By dismissing another USR-Plus minister without prior consultations, PM Citu forced the USR-Plus to leave the alliance or remain in the PNL's shadow and prove it has no influence in government. Besides, almost all commitments in the USR-Plus general election manifesto have been put aside, in spite of being agreed with ruling partners. The USR-Plus' reform commitments have been constantly delayed due to lack of support from the PNL and the UDMR, which claim that reform must take time and should not be pushed too fast.

The very fact that Citu appointed an interim minister from the PNL in a USR-Plus portfolio proves that he no longer wants the USR-Plus as partner. In the most likely scenario where the USR-Plus leaves the alliance, Citu loses majority support in parliament and will have to negotiate each legislative initiative. The PNL announced full support for PM Citu, including the internal rival part, which backs Ludovic Orban as party leader. The government is also exposed to being dismissed through no-confidence motions and the USR-Plus announced it would vote such a motion only to have Citu removed. The opposition PSD announced it lacks only 30 votes to bring the cabinet down in a no-confidence motion and USR-Plus support will be sufficient. Nevertheless, if this government is dismissed, the USR-Plus is unlikely to support a cabinet led by the PSD.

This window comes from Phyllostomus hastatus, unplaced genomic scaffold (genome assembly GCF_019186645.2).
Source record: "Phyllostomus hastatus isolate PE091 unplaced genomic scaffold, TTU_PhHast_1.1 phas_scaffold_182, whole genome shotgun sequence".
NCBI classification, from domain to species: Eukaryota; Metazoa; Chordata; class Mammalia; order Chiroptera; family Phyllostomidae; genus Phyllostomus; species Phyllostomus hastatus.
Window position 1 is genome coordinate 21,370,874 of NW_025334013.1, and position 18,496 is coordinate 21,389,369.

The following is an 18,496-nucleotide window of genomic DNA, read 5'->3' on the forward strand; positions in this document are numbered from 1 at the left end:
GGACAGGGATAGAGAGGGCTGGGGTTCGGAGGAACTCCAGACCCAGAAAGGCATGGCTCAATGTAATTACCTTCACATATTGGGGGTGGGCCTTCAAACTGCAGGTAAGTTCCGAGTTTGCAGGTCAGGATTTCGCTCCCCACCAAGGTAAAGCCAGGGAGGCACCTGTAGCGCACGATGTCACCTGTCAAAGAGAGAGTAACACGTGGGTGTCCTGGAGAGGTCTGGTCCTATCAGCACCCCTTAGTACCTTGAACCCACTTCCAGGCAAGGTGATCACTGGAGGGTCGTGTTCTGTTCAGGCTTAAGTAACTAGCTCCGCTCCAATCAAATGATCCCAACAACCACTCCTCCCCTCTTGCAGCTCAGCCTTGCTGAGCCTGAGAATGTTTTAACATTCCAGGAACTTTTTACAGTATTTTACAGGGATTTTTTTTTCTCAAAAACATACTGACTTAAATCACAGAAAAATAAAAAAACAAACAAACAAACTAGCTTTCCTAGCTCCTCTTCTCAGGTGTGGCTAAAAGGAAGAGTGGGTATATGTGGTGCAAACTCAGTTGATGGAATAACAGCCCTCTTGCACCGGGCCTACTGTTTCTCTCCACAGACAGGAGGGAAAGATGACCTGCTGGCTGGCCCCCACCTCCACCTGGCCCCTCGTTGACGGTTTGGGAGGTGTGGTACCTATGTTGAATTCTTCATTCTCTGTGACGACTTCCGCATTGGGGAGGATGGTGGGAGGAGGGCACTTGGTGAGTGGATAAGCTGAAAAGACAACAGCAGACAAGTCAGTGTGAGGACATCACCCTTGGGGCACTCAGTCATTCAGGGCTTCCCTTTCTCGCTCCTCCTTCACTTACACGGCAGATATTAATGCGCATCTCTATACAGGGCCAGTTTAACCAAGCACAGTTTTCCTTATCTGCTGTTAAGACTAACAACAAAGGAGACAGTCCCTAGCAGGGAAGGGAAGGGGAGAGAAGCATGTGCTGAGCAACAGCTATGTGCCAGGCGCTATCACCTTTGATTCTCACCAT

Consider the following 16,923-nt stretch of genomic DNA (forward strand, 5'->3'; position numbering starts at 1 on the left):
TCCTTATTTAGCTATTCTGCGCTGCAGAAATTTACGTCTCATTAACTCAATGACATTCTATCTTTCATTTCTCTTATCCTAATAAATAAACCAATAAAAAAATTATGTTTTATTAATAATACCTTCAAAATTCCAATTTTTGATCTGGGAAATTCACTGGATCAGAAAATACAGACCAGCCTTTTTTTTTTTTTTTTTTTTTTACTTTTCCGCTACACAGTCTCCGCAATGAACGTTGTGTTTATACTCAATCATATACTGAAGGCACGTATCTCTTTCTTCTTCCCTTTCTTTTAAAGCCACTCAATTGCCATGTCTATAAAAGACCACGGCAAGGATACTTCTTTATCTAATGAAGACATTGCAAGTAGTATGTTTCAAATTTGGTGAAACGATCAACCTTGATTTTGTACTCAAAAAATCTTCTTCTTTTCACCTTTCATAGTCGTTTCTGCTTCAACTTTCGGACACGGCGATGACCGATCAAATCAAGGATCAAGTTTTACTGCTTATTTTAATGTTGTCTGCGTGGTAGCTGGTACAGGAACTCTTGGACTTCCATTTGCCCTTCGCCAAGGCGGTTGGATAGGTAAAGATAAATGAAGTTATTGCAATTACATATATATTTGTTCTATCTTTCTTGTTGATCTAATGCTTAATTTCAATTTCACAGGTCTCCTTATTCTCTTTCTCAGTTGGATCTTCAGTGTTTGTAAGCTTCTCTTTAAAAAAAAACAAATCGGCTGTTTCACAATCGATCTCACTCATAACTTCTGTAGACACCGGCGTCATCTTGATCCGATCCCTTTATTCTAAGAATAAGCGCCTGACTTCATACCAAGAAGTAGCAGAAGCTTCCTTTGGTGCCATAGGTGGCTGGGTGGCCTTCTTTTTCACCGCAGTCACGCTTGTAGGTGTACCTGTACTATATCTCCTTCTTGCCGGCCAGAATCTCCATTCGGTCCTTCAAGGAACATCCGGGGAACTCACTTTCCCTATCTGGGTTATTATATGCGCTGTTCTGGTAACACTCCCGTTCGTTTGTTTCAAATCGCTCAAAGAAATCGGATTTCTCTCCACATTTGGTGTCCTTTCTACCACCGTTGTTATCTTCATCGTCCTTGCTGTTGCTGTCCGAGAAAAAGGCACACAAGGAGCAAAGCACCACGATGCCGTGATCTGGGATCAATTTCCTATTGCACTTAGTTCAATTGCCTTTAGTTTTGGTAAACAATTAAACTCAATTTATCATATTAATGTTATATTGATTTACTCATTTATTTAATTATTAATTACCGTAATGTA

Leaving alliance and staying neutral in parliament may not be enough

A less likely scenario is with the USR-Plus leaving the ruling, but backing a PNL-led cabinet while negotiating every piece of legislation. This might be the most comfortable path for the USR-Plus, even though it might be perceived as giving up promised reforms. This party has proven to be stubborn, with strong personality and probably too much pride thus far, so we think that just leaving the ruling alliance to make a point would not be enough. Replacing Citu as PM seems to be the major priority for the USR-Plus now, but Citu enjoys a strong support inside the PNL, especially after pushing for approval for such important regional investment schemes like the PNDL and Anghel Saligny.

Keeping partnership with PNL is less likely, unless major demands are met in negotiations

The least likely scenario is the one where the ruling alliance survives once more. Negotiations will follow in the next days and the USR-Plus will try to obtain support for passing legislation that has been long delayed, like abolishing special division for investigating crimes in justice, eliminating special pensions, speeding up reforms, more money for infrastructure projects or returning to a two-round voting system for local elections. Unlike the previous time when the USR-Plus lost a minister, the situation looks more serious now. Both parties have internal elections in several weeks and their leaders have to political in order to win.

To conclude, we don't think this political crisis will end easily as last time. We don't think that Citu will be removed as PM, so there is a big chance that the ruling alliance crumbles. The most likely outcome is a minority-backed government led by the PNL in alliance with the UDMR, which would come with a slower reform pace and weaker anti-corruption fight, in our view. The opposition PSD returning to power is highly unlikely, because the PNL and the USR-Plus would not support such a government regardless of their political differences. We suppose an early-election scenario is also possible, but given how the PSD is improving support, the odds are the PNL and the USR-Plus would not risk going to a new election now.